What's New in DaVinci Resolve 16?

Another NAB has come and gone, and for Davinci Resolve users, that can only mean one thing: a massive software update. True to form this year, the Blackmagic Design team has surpassed expectations, adding some huge additions and smaller (though no less crucial) tweaks to their popular Swiss army knife of a software package. The gargantuan list of features clocks in at seven pages, but since you don't have time to read through all of that, here's a roundup of the biggest five.

1. The Cut Page

Without a doubt, this is Resolve 16's biggest addition. The Cut page is a minimized version of an editing interface but optimized for speed, ideally suited for folks who are creating content quickly and in a bare-bones manner (i.e. Youtube creators), or for seasoned editors trying to craft a down-and-dirty first edit in a time crunch. One of the best features in this page is the presence of two timelines; the other shows the entire program, while the second displays a focused work area. This means zooming in and out of the timeline will be greatly reduced, which is ideal when working on longer programs or for fine trimming of edit points. The master timeline is far from static, and can edit the program as necessary too.

The view of the new Cut page.

The view of the new Cut page.

On the top left of the page, a filmstrip view provides an easy way to shuttle through the project's clips instead of previewing each asset in the source monitor. Blackmagic's new editor keyboard is equipped with a jog wheel, which can be used directly with this feature. Beyond that, the Fast Review feature makes it possible to glance through a prolonged amount of material without loading clips separately into a source monitor, or tossing everything into a temporary timeline. Where this excels, though, is that it will speed along footage at different speeds depending on their length, enabling a more efficient initial overview.

Dual timelines make constant zooming a thing of the past.

Dual timelines make constant zooming a thing of the past.

2. Resolve FX

A bunch of new Resolve FX plugins have been added with Resolve 16. Among the most powerful is the Object Removal tool, which previously required often unsatisfactory masking or overkill in the Fusion page to address. The new feature works a bit more elegantly to remove unwanted aspects of a shot. Simply draw a Power Window over the offending area and track it in case it's moving. Selecting "Use OFX Alpha" and analyzing the scene will get some pretty good results, and if not, there are options to adjust the Search Range and Blend Mode for contextual awareness, as well as the ability to create a clean plate. Admittedly, my results below in removing a window are not stellar, but here's hoping this feature will improve as Resolve 16's beta versions move into a stable alpha. Blackmagic recommends using this feature for small objects, making this ideal for cleaning up skin blemishes.

Removing the window using Object Removal.

Removing the window using Object Removal.

A bunch of other Resolve FX have been added to this release. Those that deserve special mention are stylized effects like Chromatic Aberration, Invert Color, and Analog Damage (with a ton of settings to tweak), which are nice to have in the back pocket for projects that might require their specific applications.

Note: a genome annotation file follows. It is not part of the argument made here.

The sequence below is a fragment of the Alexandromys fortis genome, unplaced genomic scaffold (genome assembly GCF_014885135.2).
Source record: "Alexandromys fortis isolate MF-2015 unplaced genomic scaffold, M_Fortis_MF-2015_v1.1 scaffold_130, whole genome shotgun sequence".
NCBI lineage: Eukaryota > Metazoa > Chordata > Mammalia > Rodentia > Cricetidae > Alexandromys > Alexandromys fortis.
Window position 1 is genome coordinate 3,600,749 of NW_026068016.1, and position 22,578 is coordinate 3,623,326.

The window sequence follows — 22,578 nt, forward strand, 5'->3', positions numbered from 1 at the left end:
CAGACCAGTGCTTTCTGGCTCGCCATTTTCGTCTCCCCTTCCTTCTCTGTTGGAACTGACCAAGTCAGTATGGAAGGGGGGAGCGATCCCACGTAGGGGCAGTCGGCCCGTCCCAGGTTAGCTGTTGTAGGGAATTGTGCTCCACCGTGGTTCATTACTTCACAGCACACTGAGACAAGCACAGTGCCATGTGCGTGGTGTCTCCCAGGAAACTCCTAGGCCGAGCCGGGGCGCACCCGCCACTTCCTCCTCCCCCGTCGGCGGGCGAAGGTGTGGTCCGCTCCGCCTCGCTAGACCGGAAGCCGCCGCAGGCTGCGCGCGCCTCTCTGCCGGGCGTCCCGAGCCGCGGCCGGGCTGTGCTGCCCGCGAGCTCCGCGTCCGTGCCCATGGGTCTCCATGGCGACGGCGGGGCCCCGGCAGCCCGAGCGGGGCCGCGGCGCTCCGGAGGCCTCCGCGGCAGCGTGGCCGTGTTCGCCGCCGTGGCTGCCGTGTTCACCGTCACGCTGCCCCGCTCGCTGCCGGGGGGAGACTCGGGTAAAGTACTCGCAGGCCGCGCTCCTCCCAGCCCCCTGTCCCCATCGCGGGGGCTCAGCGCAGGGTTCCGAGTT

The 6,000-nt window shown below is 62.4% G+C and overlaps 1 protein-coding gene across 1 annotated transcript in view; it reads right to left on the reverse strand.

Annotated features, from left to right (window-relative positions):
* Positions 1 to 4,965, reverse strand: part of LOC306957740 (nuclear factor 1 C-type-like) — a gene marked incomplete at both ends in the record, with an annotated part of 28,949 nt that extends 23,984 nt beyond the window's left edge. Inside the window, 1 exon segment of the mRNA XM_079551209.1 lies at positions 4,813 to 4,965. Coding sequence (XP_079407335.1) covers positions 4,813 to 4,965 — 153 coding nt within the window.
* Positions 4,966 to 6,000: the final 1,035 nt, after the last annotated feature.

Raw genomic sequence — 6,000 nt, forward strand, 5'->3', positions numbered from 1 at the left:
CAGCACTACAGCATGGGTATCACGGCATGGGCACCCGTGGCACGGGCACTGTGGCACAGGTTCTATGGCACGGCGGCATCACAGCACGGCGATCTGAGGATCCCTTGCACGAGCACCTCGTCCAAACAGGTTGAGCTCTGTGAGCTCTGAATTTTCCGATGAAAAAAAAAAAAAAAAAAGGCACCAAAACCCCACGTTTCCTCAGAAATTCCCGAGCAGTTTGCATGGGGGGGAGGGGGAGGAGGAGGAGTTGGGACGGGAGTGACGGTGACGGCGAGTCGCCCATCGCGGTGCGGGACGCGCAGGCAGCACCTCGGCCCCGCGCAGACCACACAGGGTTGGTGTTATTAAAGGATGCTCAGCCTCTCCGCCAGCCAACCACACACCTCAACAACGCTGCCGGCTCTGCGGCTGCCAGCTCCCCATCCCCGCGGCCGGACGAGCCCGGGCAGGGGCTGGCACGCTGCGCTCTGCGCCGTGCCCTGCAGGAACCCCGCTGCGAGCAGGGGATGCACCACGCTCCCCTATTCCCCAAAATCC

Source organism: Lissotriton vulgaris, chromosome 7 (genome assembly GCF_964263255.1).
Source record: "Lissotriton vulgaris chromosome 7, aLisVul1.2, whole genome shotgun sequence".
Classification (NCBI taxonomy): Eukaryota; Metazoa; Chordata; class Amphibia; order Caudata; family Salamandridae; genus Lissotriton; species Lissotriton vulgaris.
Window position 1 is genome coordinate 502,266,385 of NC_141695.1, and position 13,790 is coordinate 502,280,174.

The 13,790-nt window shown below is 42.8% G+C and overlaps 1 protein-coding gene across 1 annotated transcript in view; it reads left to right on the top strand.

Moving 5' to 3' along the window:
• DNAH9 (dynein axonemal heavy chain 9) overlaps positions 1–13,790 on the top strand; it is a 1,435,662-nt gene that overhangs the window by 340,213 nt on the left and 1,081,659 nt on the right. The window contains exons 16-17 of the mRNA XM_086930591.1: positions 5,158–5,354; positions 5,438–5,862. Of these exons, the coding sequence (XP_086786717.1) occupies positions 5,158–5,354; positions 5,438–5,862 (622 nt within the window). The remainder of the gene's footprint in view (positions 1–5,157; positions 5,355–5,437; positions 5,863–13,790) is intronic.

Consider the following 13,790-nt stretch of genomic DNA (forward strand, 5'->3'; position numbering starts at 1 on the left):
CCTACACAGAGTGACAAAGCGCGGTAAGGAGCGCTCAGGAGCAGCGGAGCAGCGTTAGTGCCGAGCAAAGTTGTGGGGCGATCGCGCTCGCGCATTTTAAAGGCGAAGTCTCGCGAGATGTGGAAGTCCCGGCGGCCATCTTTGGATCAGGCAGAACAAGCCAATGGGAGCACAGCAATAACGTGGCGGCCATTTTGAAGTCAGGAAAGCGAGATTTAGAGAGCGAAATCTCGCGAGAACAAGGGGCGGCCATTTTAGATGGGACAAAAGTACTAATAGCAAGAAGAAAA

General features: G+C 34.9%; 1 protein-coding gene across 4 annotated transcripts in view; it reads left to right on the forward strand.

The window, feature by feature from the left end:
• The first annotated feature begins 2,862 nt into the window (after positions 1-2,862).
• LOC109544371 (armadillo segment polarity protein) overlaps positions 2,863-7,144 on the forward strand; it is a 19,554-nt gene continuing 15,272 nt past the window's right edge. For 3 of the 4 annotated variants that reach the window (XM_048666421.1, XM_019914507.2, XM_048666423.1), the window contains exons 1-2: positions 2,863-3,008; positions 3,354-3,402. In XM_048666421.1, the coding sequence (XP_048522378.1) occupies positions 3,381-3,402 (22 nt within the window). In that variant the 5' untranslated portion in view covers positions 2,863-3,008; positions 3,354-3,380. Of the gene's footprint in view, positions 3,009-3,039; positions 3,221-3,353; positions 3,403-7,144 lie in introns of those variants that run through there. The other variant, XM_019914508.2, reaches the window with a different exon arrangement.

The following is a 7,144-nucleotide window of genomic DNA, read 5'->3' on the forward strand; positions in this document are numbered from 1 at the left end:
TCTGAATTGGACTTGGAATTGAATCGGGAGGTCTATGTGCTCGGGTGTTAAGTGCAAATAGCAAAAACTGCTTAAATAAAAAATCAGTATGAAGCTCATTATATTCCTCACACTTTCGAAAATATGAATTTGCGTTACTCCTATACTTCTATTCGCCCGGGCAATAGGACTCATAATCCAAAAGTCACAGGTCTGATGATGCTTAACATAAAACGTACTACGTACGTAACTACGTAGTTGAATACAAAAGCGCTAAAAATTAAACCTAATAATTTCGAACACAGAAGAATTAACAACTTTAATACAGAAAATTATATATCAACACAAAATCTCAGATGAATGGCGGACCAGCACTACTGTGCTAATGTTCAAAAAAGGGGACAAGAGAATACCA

The original shot, Chromatic Aberration, Invert Color, and Analog Damage.

The original shot, Chromatic Aberration, Invert Color, and Analog Damage.

3. Resolve's Neural Engine

This invisible feature is the brain for some of the most exciting features in Resolve 16. The engine is responsible for detecting faces in metadata tagging, accessible by right-clicking on clips in the Edit page and choosing "Analyze Clips For People." From there people's names can be entered for easier organization.

Image-05-Neural-Engine1.png
Resolve's new neural engine (while far from perfect) successfully identifies several faces throughout some dailies.

Resolve's new neural engine (while far from perfect) successfully identifies several faces throughout some dailies.

New Auto Color and Match Color functions in the Color page use the surrounding clips to reach an initial grade that approximates the rest of the scene's colors.

4. Retooled scopes plus histograms on curves

Resolve's scopes have been given an overhaul as far as responsiveness during playback, and a new CIE 1931 colorimetry display is available for impressing clients. A new "low pass" filter cleans up the scope view.

The scopes on the right are viewed through a low pass filter, making the pertinent parts of the trace easier to read.

The scopes on the right are viewed through a low pass filter, making the pertinent parts of the trace easier to read.

Scopes are also now present on the custom and HSL curves, allowing you to quickly target the area in question. Previously, you could achieve this by clicking on the image and moving the curve points from there, but this saves a step while placing the information right where it's needed.

Histograms can now be viewed above each of the Custom Curves.

Histograms can now be viewed above each of the Custom Curves.

5. Upload directly to YouTube and Vimeo / Quick Export for quickly performing renders from all pages

Speaking of saving a step, Resolve now allows you to upload right to Youtube or Vimeo, as well as saving export settings as a Quick Export option. Simply configure the desired settings on the Deliver page and save these as a preset to be called upon later. Quick Export is also directly available from the Cut page and as a drop-down menu option in the other pages.

There are loads of other features included with Resolve 16 – these five merely scratch the surface. Let us know your favorites in the comments below.

Image Credit: Rolling Media Productions / Studio Borges